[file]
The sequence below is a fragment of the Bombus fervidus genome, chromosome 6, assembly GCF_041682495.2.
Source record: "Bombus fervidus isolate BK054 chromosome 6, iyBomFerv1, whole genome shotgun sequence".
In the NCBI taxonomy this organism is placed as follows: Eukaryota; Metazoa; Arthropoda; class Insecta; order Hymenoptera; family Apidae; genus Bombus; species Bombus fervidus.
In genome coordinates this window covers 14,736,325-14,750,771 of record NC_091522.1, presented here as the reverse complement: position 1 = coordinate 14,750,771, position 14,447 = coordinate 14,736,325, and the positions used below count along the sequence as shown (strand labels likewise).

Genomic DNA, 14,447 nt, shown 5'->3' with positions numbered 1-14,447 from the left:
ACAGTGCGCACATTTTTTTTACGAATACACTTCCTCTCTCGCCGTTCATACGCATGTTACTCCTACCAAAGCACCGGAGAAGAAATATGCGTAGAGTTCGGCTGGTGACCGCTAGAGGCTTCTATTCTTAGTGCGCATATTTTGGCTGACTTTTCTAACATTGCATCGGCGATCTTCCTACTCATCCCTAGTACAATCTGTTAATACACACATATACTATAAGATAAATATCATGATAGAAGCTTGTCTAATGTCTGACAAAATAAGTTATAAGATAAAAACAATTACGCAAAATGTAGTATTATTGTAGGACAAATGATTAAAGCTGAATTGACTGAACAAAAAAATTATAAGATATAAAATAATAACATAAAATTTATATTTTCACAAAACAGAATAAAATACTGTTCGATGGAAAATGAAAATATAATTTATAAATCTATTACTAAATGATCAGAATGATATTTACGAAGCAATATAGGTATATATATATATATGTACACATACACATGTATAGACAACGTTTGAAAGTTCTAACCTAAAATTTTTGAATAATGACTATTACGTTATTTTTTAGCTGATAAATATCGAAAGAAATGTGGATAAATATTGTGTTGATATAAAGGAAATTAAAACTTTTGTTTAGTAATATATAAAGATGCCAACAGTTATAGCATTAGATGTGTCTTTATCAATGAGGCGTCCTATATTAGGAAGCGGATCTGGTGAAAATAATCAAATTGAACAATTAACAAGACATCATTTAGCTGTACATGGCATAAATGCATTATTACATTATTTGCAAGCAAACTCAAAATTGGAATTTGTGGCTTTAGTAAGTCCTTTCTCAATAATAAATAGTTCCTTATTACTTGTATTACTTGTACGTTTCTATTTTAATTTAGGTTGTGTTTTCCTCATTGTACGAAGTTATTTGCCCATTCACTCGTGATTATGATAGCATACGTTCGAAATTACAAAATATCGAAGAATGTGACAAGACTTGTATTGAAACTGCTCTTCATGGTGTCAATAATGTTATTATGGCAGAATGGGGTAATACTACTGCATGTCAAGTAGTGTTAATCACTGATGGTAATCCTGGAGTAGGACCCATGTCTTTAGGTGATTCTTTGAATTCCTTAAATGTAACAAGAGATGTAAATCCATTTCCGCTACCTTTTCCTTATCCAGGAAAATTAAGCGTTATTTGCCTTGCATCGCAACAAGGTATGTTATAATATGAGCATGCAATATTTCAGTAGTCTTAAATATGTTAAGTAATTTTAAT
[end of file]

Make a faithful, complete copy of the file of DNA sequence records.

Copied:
The sequence below is a fragment of the Bombus fervidus genome, chromosome 6, assembly GCF_041682495.2.
Source record: "Bombus fervidus isolate BK054 chromosome 6, iyBomFerv1, whole genome shotgun sequence".
In the NCBI taxonomy this organism is placed as follows: Eukaryota; Metazoa; Arthropoda; class Insecta; order Hymenoptera; family Apidae; genus Bombus; species Bombus fervidus.
In genome coordinates this window covers 14,736,325-14,750,771 of record NC_091522.1, presented here as the reverse complement: position 1 = coordinate 14,750,771, position 14,447 = coordinate 14,736,325, and the positions used below count along the sequence as shown (strand labels likewise).

Genomic DNA, 14,447 nt, shown 5'->3' with positions numbered 1-14,447 from the left:
ACAGTGCGCACATTTTTTTTACGAATACACTTCCTCTCTCGCCGTTCATACGCATGTTACTCCTACCAAAGCACCGGAGAAGAAATATGCGTAGAGTTCGGCTGGTGACCGCTAGAGGCTTCTATTCTTAGTGCGCATATTTTGGCTGACTTTTCTAACATTGCATCGGCGATCTTCCTACTCATCCCTAGTACAATCTGTTAATACACACATATACTATAAGATAAATATCATGATAGAAGCTTGTCTAATGTCTGACAAAATAAGTTATAAGATAAAAACAATTACGCAAAATGTAGTATTATTGTAGGACAAATGATTAAAGCTGAATTGACTGAACAAAAAAATTATAAGATATAAAATAATAACATAAAATTTATATTTTCACAAAACAGAATAAAATACTGTTCGATGGAAAATGAAAATATAATTTATAAATCTATTACTAAATGATCAGAATGATATTTACGAAGCAATATAGGTATATATATATATATGTACACATACACATGTATAGACAACGTTTGAAAGTTCTAACCTAAAATTTTTGAATAATGACTATTACGTTATTTTTTAGCTGATAAATATCGAAAGAAATGTGGATAAATATTGTGTTGATATAAAGGAAATTAAAACTTTTGTTTAGTAATATATAAAGATGCCAACAGTTATAGCATTAGATGTGTCTTTATCAATGAGGCGTCCTATATTAGGAAGCGGATCTGGTGAAAATAATCAAATTGAACAATTAACAAGACATCATTTAGCTGTACATGGCATAAATGCATTATTACATTATTTGCAAGCAAACTCAAAATTGGAATTTGTGGCTTTAGTAAGTCCTTTCTCAATAATAAATAGTTCCTTATTACTTGTATTACTTGTACGTTTCTATTTTAATTTAGGTTGTGTTTTCCTCATTGTACGAAGTTATTTGCCCATTCACTCGTGATTATGATAGCATACGTTCGAAATTACAAAATATCGAAGAATGTGACAAGACTTGTATTGAAACTGCTCTTCATGGTGTCAATAATGTTATTATGGCAGAATGGGGTAATACTACTGCATGTCAAGTAGTGTTAATCACTGATGGTAATCCTGGAGTAGGACCCATGTCTTTAGGTGATTCTTTGAATTCCTTAAATGTAACAAGAGATGTAAATCCATTTCCGCTACCTTTTCCTTATCCAGGAAAATTAAGCGTTATTTGCCTTGCATCGCAACAAGGTATGTTATAATATGAGCATGCAATATTTCAGTAGTCTTAAATATGTTAAGTAATTTTAAT